Trying to get our kids to eat actual vegetables can present a bit of a problem; who hasn't witnessed epic meltdowns over "that green thing touching my pasta"? If only cookies and ice cream were as good for us as they taste, since there always seems to be room in our LO's "dessert tummy," but alas the salad intake is always at capacity.
While we're not adverse to bribery (we'll gladly negotiate veggie consumption with a bag of chocolate chips!), we're equally on board with a little sneaky parenting, a.k.a. topping up the nutritional value of foods our kids already love.
Check out our top tips to take the stress out of snack time, and easily make your meals more healthful.
Bake with flax eggs
While vegans will recognize this tip as a baking go-to, you don't have to be plant-based to add extra nutrients to your next batch of muffins or cookies. Flax eggs are made of water and ground flax seeds or flax meal, and left to settle for several minutes, they turn into a gooey consistency that mimics an egg and is a good option for binding. Flax is a great source of fiber, as well as protein and omega 3's.
A high-powered blender like a Vitamix or a Magic Bullet (a more economical option), will essentially allow you to pulverize anything into a drinkable liquid, particularly your LO's required daily intake of greens. We suggest freezing spinach (you can try adding more bitter greens like kale in smaller amounts) in reusable bags, and portioning a handful into the blender along with a banana, and your milk of choice. Add vanilla or dates to sweeten, and you've got yourself a cup full of goodness and no whining or complaints!
Easy to make and relatively inexpensive to buy, hummus has become one of our go-to dips, thanks to it's high protein and fibre content, as well iron and vitamin B (especially important for our veggie friends). We've found our kiddos will eat almost anything smothered in this healthy spread, and we've even gotten rave reviews for hummus and cucumber sandwiches, the perfect party food or picnic fare.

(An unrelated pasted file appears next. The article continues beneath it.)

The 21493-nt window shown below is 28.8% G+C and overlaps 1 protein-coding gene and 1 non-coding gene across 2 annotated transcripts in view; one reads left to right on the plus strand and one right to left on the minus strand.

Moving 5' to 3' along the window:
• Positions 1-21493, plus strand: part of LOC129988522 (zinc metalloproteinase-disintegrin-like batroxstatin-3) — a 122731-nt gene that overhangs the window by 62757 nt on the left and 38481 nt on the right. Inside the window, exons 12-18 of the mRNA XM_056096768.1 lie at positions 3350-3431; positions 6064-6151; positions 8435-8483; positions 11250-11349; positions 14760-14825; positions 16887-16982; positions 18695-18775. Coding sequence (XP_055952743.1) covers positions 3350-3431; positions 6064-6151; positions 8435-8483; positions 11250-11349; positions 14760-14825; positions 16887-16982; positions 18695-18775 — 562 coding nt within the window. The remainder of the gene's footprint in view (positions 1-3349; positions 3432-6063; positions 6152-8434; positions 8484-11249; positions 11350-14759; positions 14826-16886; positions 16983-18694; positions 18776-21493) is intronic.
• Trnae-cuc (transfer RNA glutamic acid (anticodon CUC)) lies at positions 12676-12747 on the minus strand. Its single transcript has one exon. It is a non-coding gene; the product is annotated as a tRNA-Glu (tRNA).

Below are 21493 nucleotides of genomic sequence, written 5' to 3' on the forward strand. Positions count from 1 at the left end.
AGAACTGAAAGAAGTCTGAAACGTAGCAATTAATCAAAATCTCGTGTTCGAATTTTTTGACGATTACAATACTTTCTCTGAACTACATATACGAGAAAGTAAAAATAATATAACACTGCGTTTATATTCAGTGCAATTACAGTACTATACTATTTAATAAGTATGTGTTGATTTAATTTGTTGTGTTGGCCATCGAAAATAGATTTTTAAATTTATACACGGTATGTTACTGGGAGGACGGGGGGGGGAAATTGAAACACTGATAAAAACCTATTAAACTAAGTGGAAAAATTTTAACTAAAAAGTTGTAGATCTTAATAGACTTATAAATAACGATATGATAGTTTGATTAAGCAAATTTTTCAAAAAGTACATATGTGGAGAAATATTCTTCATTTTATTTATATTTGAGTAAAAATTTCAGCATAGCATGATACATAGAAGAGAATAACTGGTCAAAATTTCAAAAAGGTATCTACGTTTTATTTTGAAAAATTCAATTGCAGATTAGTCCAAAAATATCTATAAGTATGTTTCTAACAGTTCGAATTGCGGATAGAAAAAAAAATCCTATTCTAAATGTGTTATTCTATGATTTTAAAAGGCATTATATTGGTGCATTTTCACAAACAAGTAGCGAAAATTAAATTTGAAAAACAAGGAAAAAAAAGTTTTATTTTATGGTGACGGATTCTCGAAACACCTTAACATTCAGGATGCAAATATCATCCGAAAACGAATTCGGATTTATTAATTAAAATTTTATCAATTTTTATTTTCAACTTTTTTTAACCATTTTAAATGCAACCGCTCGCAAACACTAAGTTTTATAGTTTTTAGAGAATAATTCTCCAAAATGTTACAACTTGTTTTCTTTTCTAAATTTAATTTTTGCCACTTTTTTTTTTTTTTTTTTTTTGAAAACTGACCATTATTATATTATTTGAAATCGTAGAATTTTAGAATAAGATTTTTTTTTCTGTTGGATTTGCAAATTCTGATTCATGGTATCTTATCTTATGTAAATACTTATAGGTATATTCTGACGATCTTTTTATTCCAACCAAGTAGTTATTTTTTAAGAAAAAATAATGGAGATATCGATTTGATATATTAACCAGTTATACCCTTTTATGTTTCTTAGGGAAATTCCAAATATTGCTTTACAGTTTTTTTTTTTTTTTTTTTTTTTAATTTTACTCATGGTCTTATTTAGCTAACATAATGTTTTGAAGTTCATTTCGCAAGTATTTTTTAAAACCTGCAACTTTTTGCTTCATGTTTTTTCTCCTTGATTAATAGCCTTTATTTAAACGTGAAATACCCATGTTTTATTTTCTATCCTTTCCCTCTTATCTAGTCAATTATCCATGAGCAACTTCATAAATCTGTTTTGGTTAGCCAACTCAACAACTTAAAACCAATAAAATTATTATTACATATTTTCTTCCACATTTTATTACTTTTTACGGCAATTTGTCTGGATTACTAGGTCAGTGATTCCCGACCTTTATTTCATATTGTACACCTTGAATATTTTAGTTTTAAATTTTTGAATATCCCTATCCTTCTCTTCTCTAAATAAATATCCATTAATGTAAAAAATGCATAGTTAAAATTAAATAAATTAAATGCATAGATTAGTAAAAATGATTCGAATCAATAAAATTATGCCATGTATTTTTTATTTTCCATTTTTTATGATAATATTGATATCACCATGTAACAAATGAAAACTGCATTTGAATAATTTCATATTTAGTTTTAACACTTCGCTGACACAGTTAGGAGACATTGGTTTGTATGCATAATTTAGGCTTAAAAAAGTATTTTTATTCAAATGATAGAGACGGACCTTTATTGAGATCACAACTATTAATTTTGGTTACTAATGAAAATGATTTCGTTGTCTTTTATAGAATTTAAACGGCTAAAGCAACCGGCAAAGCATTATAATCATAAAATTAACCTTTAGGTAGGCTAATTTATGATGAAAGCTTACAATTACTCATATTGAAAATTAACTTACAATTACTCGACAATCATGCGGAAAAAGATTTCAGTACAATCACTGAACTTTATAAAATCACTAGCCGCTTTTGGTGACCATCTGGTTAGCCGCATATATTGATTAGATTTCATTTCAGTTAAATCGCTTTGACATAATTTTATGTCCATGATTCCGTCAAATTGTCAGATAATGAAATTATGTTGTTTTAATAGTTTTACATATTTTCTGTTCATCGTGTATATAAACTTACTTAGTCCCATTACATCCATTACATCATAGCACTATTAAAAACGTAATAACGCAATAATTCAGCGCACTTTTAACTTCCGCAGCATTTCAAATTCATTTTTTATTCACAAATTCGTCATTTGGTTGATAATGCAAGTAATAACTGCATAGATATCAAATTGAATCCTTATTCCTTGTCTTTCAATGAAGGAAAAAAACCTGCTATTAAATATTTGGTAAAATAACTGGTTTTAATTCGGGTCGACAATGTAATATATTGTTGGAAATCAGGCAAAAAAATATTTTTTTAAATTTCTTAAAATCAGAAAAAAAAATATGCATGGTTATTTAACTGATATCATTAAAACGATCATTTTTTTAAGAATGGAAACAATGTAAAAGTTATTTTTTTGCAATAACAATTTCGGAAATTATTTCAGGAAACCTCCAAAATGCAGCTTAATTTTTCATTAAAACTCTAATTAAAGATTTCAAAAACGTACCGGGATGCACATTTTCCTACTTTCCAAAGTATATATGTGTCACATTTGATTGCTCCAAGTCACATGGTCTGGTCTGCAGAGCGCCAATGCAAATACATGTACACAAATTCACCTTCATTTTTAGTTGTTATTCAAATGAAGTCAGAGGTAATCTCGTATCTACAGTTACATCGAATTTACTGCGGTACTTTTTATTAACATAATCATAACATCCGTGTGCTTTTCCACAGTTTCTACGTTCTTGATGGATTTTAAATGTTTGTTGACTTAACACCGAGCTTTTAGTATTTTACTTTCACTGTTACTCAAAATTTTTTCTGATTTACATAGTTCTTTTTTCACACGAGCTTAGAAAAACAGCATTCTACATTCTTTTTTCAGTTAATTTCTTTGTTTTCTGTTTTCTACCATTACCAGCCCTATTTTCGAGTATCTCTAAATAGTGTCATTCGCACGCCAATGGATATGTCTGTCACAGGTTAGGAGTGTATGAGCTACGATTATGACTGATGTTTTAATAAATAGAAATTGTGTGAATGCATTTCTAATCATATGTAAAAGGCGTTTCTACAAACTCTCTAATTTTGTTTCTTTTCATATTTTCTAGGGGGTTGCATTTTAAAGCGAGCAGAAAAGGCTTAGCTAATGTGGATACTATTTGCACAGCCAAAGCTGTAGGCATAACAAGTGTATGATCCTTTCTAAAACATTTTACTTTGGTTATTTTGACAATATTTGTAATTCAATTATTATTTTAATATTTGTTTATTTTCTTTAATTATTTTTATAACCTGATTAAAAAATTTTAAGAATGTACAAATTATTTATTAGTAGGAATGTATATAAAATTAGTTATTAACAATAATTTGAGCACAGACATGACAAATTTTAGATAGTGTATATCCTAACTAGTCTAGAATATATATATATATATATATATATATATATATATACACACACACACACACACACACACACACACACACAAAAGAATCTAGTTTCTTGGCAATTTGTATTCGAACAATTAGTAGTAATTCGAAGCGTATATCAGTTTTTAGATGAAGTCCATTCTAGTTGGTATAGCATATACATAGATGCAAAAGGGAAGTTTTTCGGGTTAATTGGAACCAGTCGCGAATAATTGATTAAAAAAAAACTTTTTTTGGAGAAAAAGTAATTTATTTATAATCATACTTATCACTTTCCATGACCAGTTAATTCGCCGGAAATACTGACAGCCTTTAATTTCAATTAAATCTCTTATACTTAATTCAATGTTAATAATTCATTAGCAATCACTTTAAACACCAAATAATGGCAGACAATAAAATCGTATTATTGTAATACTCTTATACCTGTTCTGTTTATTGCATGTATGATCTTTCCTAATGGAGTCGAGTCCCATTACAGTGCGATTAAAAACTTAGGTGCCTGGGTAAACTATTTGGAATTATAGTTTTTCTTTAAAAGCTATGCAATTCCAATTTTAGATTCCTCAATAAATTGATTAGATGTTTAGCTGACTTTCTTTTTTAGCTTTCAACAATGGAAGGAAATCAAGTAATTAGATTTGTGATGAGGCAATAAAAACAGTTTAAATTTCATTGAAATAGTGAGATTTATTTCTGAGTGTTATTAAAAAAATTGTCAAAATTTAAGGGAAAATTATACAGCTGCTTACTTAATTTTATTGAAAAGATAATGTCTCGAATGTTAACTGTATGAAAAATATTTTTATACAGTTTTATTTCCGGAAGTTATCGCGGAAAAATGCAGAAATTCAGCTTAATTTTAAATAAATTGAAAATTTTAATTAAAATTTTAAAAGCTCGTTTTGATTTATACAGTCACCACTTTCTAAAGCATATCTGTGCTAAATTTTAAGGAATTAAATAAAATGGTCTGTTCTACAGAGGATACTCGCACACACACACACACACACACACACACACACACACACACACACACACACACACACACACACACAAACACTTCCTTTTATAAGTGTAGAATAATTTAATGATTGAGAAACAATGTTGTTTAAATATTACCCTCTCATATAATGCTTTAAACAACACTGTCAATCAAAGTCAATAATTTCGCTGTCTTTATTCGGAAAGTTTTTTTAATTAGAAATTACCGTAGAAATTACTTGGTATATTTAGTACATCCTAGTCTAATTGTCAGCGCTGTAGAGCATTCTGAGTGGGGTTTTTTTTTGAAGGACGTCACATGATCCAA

Chia pudding to grab and go
In our house, a simple rule of thumb seems to be that if it's chocolate-y it's going to get eaten with a smile. We took a simple chia pudding recipe (which sets in the fridge overnight!), and added a spoonful of a plant-based chocolate protein powder, and our LOs practically licked the bowl clean. Added bonus: most recipes will make two to three small mason jars, which can be served as is, or topped with fruit and a sprinkle of cinnamon, and the chia expands once it's eaten, helping your little scholars stay full until lunch.
Another staple in most veggie households, nutritional yeast is loved not only for its cheesy taste, but for its superfood qualities; it's a complete protein and particularly high in B vitamins, as well as other nutrients. We let our LOs have fun sprinkling it on salads, perogies and pastas, and it's delicious blended into a thick cheese-like sauce.
More healthy snack ideas from HuffPost Canada: